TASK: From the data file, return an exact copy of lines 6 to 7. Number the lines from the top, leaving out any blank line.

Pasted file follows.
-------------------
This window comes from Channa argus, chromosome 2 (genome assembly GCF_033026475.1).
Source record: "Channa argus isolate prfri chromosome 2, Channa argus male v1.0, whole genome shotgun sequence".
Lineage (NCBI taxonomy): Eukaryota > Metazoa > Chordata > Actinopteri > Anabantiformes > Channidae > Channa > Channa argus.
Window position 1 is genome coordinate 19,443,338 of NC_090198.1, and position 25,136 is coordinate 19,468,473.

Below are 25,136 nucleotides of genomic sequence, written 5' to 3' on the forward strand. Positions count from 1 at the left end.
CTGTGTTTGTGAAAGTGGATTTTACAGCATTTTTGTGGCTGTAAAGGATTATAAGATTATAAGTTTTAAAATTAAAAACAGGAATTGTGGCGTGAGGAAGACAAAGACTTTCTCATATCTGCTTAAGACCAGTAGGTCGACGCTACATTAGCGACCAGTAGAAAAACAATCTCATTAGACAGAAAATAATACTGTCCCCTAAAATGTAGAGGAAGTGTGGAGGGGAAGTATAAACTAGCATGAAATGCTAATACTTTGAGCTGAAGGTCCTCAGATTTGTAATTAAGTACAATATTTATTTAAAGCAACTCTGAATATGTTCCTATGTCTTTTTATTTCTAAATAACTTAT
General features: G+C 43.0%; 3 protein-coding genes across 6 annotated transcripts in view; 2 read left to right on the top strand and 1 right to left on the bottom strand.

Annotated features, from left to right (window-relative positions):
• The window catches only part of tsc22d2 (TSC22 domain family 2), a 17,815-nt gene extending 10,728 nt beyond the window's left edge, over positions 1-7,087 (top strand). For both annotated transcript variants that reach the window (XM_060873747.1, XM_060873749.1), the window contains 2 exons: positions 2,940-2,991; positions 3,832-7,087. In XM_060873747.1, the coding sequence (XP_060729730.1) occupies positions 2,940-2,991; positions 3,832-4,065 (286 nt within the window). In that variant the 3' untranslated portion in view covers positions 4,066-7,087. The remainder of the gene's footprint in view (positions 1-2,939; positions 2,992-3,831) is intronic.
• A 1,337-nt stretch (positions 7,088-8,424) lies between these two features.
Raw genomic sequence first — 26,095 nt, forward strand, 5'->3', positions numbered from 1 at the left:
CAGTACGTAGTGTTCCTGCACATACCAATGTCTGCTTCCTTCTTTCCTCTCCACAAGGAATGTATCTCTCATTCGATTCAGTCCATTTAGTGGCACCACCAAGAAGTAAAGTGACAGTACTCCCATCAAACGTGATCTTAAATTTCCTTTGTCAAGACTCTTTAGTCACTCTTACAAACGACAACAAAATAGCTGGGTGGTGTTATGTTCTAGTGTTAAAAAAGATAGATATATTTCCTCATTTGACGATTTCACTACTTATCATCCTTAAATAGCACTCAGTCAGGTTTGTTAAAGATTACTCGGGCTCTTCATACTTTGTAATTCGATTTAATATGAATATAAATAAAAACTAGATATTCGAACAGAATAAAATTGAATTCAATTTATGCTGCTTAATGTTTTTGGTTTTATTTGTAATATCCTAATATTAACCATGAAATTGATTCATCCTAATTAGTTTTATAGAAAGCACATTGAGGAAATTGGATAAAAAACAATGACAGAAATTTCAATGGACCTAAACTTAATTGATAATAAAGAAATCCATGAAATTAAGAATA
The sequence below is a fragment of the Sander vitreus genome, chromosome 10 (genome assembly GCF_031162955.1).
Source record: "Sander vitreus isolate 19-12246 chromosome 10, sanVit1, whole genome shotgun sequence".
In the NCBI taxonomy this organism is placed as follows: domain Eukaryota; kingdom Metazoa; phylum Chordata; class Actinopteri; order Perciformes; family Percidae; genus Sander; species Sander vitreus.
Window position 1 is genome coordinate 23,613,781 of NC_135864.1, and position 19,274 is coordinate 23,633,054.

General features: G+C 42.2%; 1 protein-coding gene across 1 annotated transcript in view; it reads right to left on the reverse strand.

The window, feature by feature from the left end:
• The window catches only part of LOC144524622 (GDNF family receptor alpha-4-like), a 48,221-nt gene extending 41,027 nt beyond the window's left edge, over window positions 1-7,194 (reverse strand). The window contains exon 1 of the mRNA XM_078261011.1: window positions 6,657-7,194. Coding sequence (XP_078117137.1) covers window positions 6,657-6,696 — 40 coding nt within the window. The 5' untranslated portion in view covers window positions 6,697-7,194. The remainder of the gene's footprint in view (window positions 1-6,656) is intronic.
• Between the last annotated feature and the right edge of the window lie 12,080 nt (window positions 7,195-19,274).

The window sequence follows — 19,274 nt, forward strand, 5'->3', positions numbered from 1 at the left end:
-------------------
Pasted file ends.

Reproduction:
CTGTGTTTGTGAAAGTGGATTTTACAGCATTTTTGTGGCTGTAAAGGATTATAAGATTATAAGTTTTAAAATTAAAAACAGGAATTGTGGCGTGAGGAAGACAAAGACTTTCTCATATCTGCTTAAGACCAGTAGGTCGACGCTACATTAGCGACCAGTAGAAAAACAATCTCATTAGACAGAAAATAATACTGTCCCCTAAAATGTAGAGGAAGTGTGGAGGGGAAGTATAAACTAGCATGAAATGCTAATACTTTGAGCTGAAGGTCCTCAGATTTGTAATTAAGTACAATATTTATTTAAAGCAACTCTGAATATGTTCCTATGTCTTTTTATTTCTAAATAACTTAT
General features: G+C 43.0%; 3 protein-coding genes across 6 annotated transcripts in view; 2 read left to right on the top strand and 1 right to left on the bottom strand.